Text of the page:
Has fundraising moved forwards, or backwards, in the last 50 years? And where next?

Let me start with a short eulogy, then quote some of what I, and many others, believe are the wisest words ever said about fundraising, before leaving you with a question: How much of this is relevant now?

November 2016 marked the centenary of Harold Sumption’s birth. Harold was, without doubt, the biggest influence on a generation of British fundraisers, perhaps the first generation that was evolving into the new profession of modern fundraising. At the start of 2017 it seems appropriate that we review the implications of what he said and did on the next hundred years.

Ken Burnett and I were lucky enough to both work with Harold in the late 1970s and 1980s. We became friends because of the most profound impact Harold had on our professional lives, and of what Harold said. At the time, it was revolutionary. This was before the notion of “professional fundraisers,” before the Institute of Fundraising or the International Fundraising Congress. For many younger fundraising professionals, this will seem archaic.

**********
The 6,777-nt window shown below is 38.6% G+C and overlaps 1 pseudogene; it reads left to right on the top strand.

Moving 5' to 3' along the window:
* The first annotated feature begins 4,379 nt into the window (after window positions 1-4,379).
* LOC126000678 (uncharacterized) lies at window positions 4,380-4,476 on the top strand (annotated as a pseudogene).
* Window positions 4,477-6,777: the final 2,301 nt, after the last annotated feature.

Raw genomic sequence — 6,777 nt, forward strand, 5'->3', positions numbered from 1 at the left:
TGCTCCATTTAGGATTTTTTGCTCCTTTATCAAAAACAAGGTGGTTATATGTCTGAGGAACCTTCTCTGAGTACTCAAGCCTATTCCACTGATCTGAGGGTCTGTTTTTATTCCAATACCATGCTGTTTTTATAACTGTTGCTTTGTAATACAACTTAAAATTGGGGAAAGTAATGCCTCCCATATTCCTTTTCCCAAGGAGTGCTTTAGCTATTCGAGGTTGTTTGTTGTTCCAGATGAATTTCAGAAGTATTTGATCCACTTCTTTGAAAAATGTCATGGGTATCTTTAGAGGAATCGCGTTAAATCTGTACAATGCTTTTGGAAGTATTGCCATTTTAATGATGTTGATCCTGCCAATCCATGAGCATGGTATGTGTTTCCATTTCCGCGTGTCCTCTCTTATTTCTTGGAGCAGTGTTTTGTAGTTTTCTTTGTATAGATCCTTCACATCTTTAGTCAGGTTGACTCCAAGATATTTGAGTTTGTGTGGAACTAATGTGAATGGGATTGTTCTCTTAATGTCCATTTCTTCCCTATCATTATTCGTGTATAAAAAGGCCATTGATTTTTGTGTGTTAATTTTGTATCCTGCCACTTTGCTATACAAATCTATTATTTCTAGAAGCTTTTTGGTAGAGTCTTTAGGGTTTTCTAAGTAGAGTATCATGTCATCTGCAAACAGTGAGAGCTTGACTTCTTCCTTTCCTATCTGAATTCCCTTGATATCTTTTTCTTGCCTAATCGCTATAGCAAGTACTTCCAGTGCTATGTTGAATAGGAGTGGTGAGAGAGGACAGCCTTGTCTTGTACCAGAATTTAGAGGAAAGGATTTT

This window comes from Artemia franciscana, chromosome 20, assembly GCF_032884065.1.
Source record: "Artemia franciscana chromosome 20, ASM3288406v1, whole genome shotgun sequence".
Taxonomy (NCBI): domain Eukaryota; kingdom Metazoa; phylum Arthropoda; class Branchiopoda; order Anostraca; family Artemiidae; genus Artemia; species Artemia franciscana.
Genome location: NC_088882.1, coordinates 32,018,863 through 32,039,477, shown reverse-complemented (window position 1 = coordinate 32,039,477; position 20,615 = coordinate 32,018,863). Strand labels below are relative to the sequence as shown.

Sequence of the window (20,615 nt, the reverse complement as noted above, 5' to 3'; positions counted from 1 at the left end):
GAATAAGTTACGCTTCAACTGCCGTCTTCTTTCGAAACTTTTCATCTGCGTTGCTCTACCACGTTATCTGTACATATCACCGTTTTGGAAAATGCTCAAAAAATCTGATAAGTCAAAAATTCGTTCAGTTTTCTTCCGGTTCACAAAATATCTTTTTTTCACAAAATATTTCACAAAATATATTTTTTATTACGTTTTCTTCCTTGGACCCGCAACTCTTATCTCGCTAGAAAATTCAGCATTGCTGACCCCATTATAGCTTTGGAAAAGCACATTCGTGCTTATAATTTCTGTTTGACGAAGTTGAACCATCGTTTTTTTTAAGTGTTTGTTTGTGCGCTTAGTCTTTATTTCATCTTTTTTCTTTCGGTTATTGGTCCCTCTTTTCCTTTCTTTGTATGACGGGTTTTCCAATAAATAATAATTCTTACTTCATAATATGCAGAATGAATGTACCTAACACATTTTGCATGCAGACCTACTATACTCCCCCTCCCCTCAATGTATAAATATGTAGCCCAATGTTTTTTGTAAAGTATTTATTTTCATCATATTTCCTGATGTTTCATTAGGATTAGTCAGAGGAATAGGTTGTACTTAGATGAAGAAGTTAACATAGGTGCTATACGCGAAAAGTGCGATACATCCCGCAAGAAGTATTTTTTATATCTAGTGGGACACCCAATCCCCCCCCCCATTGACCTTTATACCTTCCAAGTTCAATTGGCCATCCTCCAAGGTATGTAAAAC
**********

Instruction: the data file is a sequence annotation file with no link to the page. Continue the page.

The Commission on the Donor Experience (CDE) is as much about old thinking as new thinking. Many of its principles and recommendations are, even unknowingly, based on the work of Harold Sumption. By all means, ignore his thinking, but don’t miss it because you’re unaware of it.

Before I talk about Harold, let me mention one specific.

“Make a blind man see. £10”
One of his most famous press advertisements was an off-the-page ad which said, “Make a blind man see. £10.” In today’s money, that would be over £100. A newspaper ad with a cash ask of £100. Today, we wouldn’t dream of such a thing. Yet it was hugely successful. Today, we compete on price. One charity can let you help change the world for a £3 text. Another for £2. For those interested in meticulous analysis, I have just posted an analysis of this ad on UK Fundraising.

It’s still possible to learn from Harold’s words. Indeed, I would say, essential.